32.The evidence of the cheque with the deceased’s forged signatures fortifies the prosecution case that the Appellant had paid the deceased a visit that day in order to get the cheque from him through which he could access funds from the deceased’s account. There is no other explanation of how he could have accessed the cheque except on the day in question. That also explains the commotion that PW3 heard inside the deceased’s house at 8:30pm that night, and the person she saw peeping at the door from that time until the Appellant emerged at 10:30 or 11p.m. The door was locked from then until police broke in. PW7 confirmed this in his evidence that on 2nd March, one day after the deceased did not report to work, he found his house door locked.
33.In regard to malice aforethought, the court found that nature of injuries inflicted on the deceased, to the extent his intestines were protruding through the stab wounds, numerous number of stab wounds and the slit throat, and concluded that the intention of the attacker was to cause the deceased death, and thus had formed the necessary malice aforethought for the charge of murder.
34.Under section 206 of the Penal Code the circumstances which constitute malice aforethought are set out as follows:
35.The legal position on malice aforethought is that the same can be inferred from the nature of the injury causing death and the manner in which it was inflicted. In Daniel Muthee -v- Rep. CA No. 218 of 2005 (UR), Bosire, O’kubasu and Onyango Otieno JJ.A., while considering what constitutes malice aforethought observed as follows:
36.In this case, we have no doubt, as the learned judge found that the nature of the injuries, the areas targeted, and the severity of the same is a clear demonstration that the one who inflicted the injuries intended to cause the deceased death, and therefore malice aforethought was proved against the Appellant.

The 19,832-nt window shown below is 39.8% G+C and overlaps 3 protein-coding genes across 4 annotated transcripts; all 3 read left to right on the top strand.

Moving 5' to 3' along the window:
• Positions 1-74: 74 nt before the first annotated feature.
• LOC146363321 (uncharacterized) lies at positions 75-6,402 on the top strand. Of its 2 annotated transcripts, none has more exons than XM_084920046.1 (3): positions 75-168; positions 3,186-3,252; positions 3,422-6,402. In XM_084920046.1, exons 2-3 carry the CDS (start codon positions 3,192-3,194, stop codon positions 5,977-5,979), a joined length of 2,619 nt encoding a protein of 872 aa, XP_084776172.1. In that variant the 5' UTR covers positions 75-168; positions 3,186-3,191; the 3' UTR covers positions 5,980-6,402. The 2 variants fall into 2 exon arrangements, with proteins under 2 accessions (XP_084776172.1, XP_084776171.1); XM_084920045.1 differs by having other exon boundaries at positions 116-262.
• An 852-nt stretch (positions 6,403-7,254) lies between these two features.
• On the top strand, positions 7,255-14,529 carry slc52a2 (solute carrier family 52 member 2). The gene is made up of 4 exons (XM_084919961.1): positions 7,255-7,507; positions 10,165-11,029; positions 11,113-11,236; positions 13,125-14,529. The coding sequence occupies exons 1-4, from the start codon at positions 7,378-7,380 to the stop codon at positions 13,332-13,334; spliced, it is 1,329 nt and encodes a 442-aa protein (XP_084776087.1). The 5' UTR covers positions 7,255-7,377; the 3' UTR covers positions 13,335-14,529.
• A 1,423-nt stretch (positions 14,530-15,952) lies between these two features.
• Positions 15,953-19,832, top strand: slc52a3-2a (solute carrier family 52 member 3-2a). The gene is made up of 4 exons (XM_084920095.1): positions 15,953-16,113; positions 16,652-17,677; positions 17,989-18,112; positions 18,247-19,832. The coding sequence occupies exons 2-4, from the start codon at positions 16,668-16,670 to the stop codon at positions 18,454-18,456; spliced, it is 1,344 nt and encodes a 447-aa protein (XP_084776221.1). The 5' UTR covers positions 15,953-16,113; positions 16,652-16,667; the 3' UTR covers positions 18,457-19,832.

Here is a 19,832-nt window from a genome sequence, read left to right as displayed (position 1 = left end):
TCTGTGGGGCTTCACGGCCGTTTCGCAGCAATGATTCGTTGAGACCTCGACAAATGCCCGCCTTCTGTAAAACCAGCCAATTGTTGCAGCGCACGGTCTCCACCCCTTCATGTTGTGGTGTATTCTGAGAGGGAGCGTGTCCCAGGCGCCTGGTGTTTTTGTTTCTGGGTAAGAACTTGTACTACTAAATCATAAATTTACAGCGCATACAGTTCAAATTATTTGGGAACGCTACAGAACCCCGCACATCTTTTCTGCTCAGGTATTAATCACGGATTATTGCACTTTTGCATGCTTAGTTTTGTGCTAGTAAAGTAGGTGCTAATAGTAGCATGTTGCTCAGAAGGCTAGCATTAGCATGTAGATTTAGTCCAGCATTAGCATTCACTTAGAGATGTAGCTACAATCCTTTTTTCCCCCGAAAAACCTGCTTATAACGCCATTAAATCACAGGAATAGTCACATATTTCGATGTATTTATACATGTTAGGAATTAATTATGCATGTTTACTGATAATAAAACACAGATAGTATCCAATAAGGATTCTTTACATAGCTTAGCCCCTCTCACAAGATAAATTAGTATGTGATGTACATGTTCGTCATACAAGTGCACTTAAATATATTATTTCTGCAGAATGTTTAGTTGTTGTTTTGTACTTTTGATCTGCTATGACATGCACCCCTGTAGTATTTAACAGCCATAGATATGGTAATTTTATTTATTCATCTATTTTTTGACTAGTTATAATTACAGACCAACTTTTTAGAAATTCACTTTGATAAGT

37.The Appellant’s counsel raised the issue of the murder weapon not being found, and that therefore the offence was not proved. Failure to produce the murder weapon of itself was not fatal to a conviction as long as the Court finds that even in the absence of the murder weapon, the post mortem report established beyond reasonable doubt that the injuries causing death were not self-inflicted. See Ekai v. Republic (1981) KLR 569 and Karani v. Republic (2010) 1 KLR 73.
38.We have come to the conclusion that the prosecution established the circumstances from which an inference of guilt is sought to be drawn, that the facts cogently and firmly established unerringly pointed towards guilt of the Appellant, and that taken cumulatively, the circumstances form a chain so complete that there is no escape from the conclusion that within all human probability the crime was committed by the Appellant and no one else.
39.On the issue as regards sentence the Appellant was sentenced to serve twenty-five year’s imprisonment. It is notable that under section 203 as read with section 204 of the Penal Code, there is a death penalty. The Supreme Court of Kenya in the case of Francis Karioko Muruatetu & Another v. Republic, (2016) eKLR held:
40.The effect of that decision was that courts were clothed with power to exercise discretion and determine the appropriate sentence to impose, when considering the sentence of persons convicted of murder contrary section 203 as read with section 204 of the Penal Code, including the sentence of death. In this case the learned trial judge exercised her discretion and opted to impose a determinate sentence in a well-reasoned ruling delivered on the 11th April, 2019 in which she considered the Probation Report and the submissions on mitigation given by counsel on the Appellant’s behalf. We find no reason to interfere with the learned Judge’s exercise discretion.
41.On our own evaluation of the entire evidence, we like the High Court, have come to the conclusion that the charge against the appellant was proved by overwhelming and credible evidence. Accordingly, this appeal is dismissed in its entirety.
DATED AND DELIVERED AT MOMBASA THIS 18TH DAY OF MARCH 2022S. GATEMBU KAIRU (FCIArb).....................................JUDGE OF APPEALP. NYAMWEYA.....................................JUDGE OF APPEALJ. LESIIT....................................JUDGE OF APPEALI certify that this is a true copy of the original.SignedDEPUTY REGISTRAR